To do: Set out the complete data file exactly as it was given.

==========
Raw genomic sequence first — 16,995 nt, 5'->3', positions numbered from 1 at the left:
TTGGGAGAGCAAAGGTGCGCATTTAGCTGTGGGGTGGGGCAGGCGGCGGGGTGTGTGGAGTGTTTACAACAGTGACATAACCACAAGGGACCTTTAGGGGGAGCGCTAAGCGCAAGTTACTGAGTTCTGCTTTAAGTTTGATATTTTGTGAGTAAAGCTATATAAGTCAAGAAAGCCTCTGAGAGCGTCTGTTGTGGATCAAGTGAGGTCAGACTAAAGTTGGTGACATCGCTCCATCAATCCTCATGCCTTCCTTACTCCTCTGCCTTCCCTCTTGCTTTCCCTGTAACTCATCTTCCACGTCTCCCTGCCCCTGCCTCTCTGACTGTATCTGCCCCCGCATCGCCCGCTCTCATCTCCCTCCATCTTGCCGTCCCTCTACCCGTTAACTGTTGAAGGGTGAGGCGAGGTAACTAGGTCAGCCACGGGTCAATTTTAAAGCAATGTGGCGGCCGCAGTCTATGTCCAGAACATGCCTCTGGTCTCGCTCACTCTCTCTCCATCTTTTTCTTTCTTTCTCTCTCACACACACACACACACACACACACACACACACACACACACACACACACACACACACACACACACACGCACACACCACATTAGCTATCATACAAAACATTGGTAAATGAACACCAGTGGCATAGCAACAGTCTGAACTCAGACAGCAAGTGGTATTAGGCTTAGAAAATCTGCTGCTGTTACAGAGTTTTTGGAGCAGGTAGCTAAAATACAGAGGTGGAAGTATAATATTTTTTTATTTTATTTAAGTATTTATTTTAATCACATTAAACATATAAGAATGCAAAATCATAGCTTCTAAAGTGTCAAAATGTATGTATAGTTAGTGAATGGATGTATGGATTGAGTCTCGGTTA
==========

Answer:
Raw genomic sequence first — 16,995 nt, 5'->3', positions numbered from 1 at the left:
TTGGGAGAGCAAAGGTGCGCATTTAGCTGTGGGGTGGGGCAGGCGGCGGGGTGTGTGGAGTGTTTACAACAGTGACATAACCACAAGGGACCTTTAGGGGGAGCGCTAAGCGCAAGTTACTGAGTTCTGCTTTAAGTTTGATATTTTGTGAGTAAAGCTATATAAGTCAAGAAAGCCTCTGAGAGCGTCTGTTGTGGATCAAGTGAGGTCAGACTAAAGTTGGTGACATCGCTCCATCAATCCTCATGCCTTCCTTACTCCTCTGCCTTCCCTCTTGCTTTCCCTGTAACTCATCTTCCACGTCTCCCTGCCCCTGCCTCTCTGACTGTATCTGCCCCCGCATCGCCCGCTCTCATCTCCCTCCATCTTGCCGTCCCTCTACCCGTTAACTGTTGAAGGGTGAGGCGAGGTAACTAGGTCAGCCACGGGTCAATTTTAAAGCAATGTGGCGGCCGCAGTCTATGTCCAGAACATGCCTCTGGTCTCGCTCACTCTCTCTCCATCTTTTTCTTTCTTTCTCTCTCACACACACACACACACACACACACACACACACACACACACACACACACACACACACACACACACACGCACACACCACATTAGCTATCATACAAAACATTGGTAAATGAACACCAGTGGCATAGCAACAGTCTGAACTCAGACAGCAAGTGGTATTAGGCTTAGAAAATCTGCTGCTGTTACAGAGTTTTTGGAGCAGGTAGCTAAAATACAGAGGTGGAAGTATAATATTTTTTTATTTTATTTAAGTATTTATTTTAATCACATTAAACATATAAGAATGCAAAATCATAGCTTCTAAAGTGTCAAAATGTATGTATAGTTAGTGAATGGATGTATGGATTGAGTCTCGGTTA